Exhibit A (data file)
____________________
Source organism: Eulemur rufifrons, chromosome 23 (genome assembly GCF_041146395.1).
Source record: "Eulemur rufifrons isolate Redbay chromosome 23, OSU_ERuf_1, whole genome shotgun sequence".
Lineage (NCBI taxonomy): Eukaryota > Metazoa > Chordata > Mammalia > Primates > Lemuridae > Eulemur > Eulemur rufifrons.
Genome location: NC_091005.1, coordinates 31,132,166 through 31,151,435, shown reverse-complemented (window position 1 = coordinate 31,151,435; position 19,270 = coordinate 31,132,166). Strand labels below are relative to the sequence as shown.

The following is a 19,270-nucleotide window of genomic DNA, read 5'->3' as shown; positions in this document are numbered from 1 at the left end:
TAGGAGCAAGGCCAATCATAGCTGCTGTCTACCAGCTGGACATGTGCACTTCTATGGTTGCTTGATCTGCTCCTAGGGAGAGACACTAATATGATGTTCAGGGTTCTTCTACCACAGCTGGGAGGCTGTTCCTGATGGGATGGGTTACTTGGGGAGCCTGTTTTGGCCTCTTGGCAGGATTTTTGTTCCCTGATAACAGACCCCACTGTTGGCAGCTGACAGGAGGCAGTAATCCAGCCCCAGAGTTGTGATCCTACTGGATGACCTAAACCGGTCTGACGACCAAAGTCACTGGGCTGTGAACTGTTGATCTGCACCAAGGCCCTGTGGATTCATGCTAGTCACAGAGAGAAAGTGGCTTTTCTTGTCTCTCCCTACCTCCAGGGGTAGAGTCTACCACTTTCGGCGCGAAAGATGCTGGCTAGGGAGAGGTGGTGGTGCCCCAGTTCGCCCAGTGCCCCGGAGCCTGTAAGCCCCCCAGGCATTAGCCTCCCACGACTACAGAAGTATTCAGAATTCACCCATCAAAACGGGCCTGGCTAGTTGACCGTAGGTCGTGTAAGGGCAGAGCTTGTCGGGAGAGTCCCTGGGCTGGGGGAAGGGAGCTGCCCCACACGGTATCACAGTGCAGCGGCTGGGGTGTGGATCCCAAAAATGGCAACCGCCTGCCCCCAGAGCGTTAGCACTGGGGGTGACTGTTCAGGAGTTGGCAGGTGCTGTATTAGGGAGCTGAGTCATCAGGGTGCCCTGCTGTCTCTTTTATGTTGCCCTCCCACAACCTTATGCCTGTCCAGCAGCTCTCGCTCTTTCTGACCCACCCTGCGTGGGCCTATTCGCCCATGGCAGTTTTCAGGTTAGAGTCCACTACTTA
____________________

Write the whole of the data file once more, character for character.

Source organism: Eulemur rufifrons, chromosome 23 (genome assembly GCF_041146395.1).
Source record: "Eulemur rufifrons isolate Redbay chromosome 23, OSU_ERuf_1, whole genome shotgun sequence".
Lineage (NCBI taxonomy): Eukaryota > Metazoa > Chordata > Mammalia > Primates > Lemuridae > Eulemur > Eulemur rufifrons.
Genome location: NC_091005.1, coordinates 31,132,166 through 31,151,435, shown reverse-complemented (window position 1 = coordinate 31,151,435; position 19,270 = coordinate 31,132,166). Strand labels below are relative to the sequence as shown.

The following is a 19,270-nucleotide window of genomic DNA, read 5'->3' as shown; positions in this document are numbered from 1 at the left end:
TAGGAGCAAGGCCAATCATAGCTGCTGTCTACCAGCTGGACATGTGCACTTCTATGGTTGCTTGATCTGCTCCTAGGGAGAGACACTAATATGATGTTCAGGGTTCTTCTACCACAGCTGGGAGGCTGTTCCTGATGGGATGGGTTACTTGGGGAGCCTGTTTTGGCCTCTTGGCAGGATTTTTGTTCCCTGATAACAGACCCCACTGTTGGCAGCTGACAGGAGGCAGTAATCCAGCCCCAGAGTTGTGATCCTACTGGATGACCTAAACCGGTCTGACGACCAAAGTCACTGGGCTGTGAACTGTTGATCTGCACCAAGGCCCTGTGGATTCATGCTAGTCACAGAGAGAAAGTGGCTTTTCTTGTCTCTCCCTACCTCCAGGGGTAGAGTCTACCACTTTCGGCGCGAAAGATGCTGGCTAGGGAGAGGTGGTGGTGCCCCAGTTCGCCCAGTGCCCCGGAGCCTGTAAGCCCCCCAGGCATTAGCCTCCCACGACTACAGAAGTATTCAGAATTCACCCATCAAAACGGGCCTGGCTAGTTGACCGTAGGTCGTGTAAGGGCAGAGCTTGTCGGGAGAGTCCCTGGGCTGGGGGAAGGGAGCTGCCCCACACGGTATCACAGTGCAGCGGCTGGGGTGTGGATCCCAAAAATGGCAACCGCCTGCCCCCAGAGCGTTAGCACTGGGGGTGACTGTTCAGGAGTTGGCAGGTGCTGTATTAGGGAGCTGAGTCATCAGGGTGCCCTGCTGTCTCTTTTATGTTGCCCTCCCACAACCTTATGCCTGTCCAGCAGCTCTCGCTCTTTCTGACCCACCCTGCGTGGGCCTATTCGCCCATGGCAGTTTTCAGGTTAGAGTCCACTACTTA